Re: Reordering of functions

Chris F Clark <>
Sun, 24 Feb 2008 17:57:01 -0500

          From comp.compilers

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[3 earlier articles]
Re: Reordering of functions (Chris F Clark) (2008-02-19)
Re: Reordering of functions (glen herrmannsfeldt) (2008-02-20)
Re: Reordering of functions (Tim Frink) (2008-02-21)
Re: Reordering of functions (Tim Frink) (2008-02-21)
Re: Reordering of functions (Tim Frink) (2008-02-21)
Re: Reordering of functions (glen herrmannsfeldt) (2008-02-24)
Re: Reordering of functions (Chris F Clark) (2008-02-24)
Re: Reordering of functions (=?ISO-8859-15?Q?Jan_Vorbr=FCggen?=) (2008-02-25)
Re: Reordering of functions (George Neuner) (2008-02-25)
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From: Chris F Clark <>
Newsgroups: comp.compilers
Date: Sun, 24 Feb 2008 17:57:01 -0500
Organization: The World Public Access UNIX, Brookline, MA
References: 08-02-051 08-02-055 08-02-060
Keywords: optimize
Posted-Date: 24 Feb 2008 18:05:12 EST

Tim Frink <> writes:

>> Maybe. You've set up a straw-man where you have tried to deny all
>> ways that changing the order of function calls might affect
>> preformance and then asked will performance remain unchanged.

> I agree with you on that. That's obvious. But I was actually talking
> about the rearrangement of functions in memory while the order of
> function invocations remains the same.

If you are talking simply about re-ordering the location of functions
in memory, but not about re-ordering the calls, then cache (paging,
tlb and related) penalties are in fact the main intents. (And my
apologies for mis-understanding previously.) One is trying to remove
useless locations in the instruction area from being in the working
set. For those cases cache (et. al.) effects are truly important.
Don't dismiss the significance of that.

One of the key results I note in that area comes from Steve Sharp who
works at Cadence Design on the nc-verilog compiler. Verilog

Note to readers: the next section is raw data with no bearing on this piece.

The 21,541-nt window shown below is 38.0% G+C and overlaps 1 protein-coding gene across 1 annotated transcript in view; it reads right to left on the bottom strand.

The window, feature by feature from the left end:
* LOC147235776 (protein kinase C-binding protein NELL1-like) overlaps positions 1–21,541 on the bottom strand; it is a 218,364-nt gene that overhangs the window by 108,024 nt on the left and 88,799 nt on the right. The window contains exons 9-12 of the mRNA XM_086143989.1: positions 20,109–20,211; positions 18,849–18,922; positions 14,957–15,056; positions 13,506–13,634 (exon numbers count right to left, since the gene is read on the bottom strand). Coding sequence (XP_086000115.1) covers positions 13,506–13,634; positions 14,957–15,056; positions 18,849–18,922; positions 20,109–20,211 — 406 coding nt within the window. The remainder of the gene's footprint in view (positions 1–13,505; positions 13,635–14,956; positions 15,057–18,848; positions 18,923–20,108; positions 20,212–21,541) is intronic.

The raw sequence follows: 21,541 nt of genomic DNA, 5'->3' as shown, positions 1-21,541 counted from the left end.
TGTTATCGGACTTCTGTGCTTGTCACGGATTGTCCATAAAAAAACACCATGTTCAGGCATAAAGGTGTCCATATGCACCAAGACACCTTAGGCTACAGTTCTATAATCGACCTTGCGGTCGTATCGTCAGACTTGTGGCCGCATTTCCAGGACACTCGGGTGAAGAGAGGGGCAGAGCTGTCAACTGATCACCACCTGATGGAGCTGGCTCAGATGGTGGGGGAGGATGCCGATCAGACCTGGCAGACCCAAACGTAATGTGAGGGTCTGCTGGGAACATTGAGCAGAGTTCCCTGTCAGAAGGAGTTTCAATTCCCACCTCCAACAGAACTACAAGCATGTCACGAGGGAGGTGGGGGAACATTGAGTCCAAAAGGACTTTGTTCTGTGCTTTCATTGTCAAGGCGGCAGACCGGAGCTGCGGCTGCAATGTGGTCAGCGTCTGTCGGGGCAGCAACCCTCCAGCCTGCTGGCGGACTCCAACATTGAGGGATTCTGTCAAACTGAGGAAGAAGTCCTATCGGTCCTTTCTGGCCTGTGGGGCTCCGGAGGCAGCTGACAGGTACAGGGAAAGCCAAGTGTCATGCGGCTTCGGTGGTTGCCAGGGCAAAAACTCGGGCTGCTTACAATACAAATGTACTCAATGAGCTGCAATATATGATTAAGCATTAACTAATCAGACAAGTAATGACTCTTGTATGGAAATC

applications are very large (relative to other apps) with a very large
working set, and overflow the cache on even the largest processors.
Moreover, the nature of Verilog programs makes it appear that the code
"randomly" wanders about its instruction space, rather than staying in
some "small" tight loops. As such, the best optimization algorithms
to apply to generated code for Verilog programs is ones that reduce
the code or data size, because the effect of a cache miss takes about
50-cycles to recover from, and thus reducing the frequency of cache
misses is the most important thing one can do. In fact in Verilog the
problem is so extreme that one can waste a few instruction executions
in each code sequence to minimize the total code or data footprint and
still get a positive overall effect. There are very few optimizations
(other than those applied to inner loops of array algorithms) that
will save you 50 cycles.

What applies to Verilog applies to a lesser extent to most programs.
If you can reduce the frequency of cache misses (or page faults, less
frequent but more expensive, or TLB misses, somewhere in the middle),
then you will be saving large numbers of cycles. For the code outside
the inner loops, that is likely to be at least as big a factor as
removing instructions from the code path.

> How do compiler designers decide which combinations/sequences
> of optimizations seem to be promising and are put together into an
> optimization level (like gcc's -O)?
> Is this an trial-and-error approach assisted with some experience?

In general, one only has a limited set of optimizations that one
actually knows how to implement. Thus, one implements them all.
There are some hueristics (and background knowledge) that help one
decide the order in which to apply optimizations and which ones to
turn on at which levels.

For example, one generally does the "local" (within a basic block)
optimizations first (at the lowest optimization level) as they have
the most payback for the fewest resources and are also the safest.
Global "loop" optimizations are generally next, and there is some
ordering amongst them (e.g. common-sub-expression elimination is
usually one of the first global optimizations). Once, that set has
been mined, one finally applies the interprocedural optimizations.

Thus, one usually applies more local optimizations before more global
ones. Most global optimizations depend on the local optimizations
doing the correct thing as part of their effectiveness. One also
generally does simple optimizations before complex ones, again because
of the dependencies. If you don't get the local simple stuff right,
changing the global complicated stuff becomes more a case of rolling
the dice.

Hope this helps,

Chris Clark Internet:
Compiler Resources, Inc. or:
23 Bailey Rd Web Site:
Berlin, MA 01503 voice: (508) 435-5016
USA fax: (978) 838-0263 (24 hours)

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